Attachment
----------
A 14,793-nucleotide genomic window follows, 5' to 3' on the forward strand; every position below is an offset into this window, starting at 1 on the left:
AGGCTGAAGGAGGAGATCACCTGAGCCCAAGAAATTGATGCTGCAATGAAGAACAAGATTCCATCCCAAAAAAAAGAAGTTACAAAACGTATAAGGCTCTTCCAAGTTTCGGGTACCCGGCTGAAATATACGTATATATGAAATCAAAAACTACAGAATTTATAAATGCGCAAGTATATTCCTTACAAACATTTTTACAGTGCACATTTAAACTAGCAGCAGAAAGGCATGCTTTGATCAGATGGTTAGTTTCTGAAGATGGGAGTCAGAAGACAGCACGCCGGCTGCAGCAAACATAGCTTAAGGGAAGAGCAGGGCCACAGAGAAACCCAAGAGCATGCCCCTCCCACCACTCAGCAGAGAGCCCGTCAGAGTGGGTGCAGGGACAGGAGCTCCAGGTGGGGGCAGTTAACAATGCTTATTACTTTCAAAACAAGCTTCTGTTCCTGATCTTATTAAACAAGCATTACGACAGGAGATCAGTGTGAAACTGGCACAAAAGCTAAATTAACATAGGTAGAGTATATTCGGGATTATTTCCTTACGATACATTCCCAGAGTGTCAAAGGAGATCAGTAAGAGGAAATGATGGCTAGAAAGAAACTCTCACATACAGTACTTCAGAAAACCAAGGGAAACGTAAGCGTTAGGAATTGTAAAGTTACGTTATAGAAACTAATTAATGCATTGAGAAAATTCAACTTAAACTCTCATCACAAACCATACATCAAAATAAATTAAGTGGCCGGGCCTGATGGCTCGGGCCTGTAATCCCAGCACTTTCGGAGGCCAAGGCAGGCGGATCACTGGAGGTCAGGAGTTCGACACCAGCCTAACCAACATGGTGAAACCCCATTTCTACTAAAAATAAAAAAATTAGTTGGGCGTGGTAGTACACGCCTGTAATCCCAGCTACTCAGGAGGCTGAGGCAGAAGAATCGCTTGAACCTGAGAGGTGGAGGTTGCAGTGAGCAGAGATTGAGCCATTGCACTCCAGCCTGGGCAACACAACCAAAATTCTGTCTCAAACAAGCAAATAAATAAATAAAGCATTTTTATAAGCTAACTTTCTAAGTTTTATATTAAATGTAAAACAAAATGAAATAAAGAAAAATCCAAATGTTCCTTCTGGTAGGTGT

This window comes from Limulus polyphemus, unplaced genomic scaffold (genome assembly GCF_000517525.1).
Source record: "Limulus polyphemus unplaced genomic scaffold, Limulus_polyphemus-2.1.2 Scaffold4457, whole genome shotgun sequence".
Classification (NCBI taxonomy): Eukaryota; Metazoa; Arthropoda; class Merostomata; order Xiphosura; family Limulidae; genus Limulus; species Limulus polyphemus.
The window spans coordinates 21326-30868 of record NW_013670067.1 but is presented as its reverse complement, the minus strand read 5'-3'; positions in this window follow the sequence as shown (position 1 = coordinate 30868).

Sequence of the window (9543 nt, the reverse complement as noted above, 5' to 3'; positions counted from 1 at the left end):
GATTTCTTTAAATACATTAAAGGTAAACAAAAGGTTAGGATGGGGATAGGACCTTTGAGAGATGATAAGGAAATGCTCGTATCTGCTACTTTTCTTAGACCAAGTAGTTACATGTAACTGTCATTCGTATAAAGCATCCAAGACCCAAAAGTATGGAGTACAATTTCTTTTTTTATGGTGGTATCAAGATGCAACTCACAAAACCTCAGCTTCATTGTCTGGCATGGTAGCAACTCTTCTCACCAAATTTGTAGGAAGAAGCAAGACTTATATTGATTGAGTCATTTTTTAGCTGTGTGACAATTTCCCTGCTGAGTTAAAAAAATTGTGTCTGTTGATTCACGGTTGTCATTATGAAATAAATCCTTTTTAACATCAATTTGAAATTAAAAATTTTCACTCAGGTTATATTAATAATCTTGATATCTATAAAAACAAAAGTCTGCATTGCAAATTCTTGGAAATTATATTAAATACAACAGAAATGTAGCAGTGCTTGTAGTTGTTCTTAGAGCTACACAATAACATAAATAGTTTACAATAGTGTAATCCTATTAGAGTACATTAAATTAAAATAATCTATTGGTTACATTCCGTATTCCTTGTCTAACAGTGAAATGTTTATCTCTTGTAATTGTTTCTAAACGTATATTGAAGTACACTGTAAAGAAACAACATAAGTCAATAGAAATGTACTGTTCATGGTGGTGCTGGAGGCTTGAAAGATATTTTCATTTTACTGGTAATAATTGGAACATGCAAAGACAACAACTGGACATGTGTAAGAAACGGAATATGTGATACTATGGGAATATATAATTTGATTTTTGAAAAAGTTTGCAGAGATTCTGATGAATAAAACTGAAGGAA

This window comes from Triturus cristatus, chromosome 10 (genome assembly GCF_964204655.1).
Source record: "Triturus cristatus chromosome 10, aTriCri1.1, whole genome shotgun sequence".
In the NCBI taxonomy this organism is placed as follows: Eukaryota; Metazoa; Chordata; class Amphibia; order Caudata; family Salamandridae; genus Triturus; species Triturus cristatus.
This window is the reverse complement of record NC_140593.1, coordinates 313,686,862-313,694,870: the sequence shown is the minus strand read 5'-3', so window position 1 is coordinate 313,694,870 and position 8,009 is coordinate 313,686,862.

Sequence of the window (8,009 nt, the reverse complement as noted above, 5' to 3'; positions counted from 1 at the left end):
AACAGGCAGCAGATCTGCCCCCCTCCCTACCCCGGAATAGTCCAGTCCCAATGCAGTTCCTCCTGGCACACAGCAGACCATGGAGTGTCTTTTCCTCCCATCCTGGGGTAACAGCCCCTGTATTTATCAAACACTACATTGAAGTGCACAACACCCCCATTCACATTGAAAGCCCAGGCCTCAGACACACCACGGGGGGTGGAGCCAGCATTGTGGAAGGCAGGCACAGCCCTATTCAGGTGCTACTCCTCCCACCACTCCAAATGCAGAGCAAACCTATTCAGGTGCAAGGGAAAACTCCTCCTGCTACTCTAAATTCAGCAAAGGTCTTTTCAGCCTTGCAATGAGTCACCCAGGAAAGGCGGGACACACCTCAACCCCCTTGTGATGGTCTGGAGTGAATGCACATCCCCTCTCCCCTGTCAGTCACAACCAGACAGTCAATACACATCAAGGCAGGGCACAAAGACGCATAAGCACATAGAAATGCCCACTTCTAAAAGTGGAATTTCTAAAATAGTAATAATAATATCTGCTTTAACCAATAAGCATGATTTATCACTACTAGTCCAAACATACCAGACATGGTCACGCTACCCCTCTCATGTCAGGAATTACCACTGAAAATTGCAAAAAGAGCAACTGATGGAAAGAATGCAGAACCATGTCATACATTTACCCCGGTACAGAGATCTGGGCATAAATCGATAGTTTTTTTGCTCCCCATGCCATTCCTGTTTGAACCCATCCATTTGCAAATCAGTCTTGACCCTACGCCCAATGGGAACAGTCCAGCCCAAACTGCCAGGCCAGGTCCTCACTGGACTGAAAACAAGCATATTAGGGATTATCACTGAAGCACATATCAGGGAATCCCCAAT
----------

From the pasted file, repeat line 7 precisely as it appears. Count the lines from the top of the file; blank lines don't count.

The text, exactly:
Sequence of the window (9543 nt, the reverse complement as noted above, 5' to 3'; positions counted from 1 at the left end):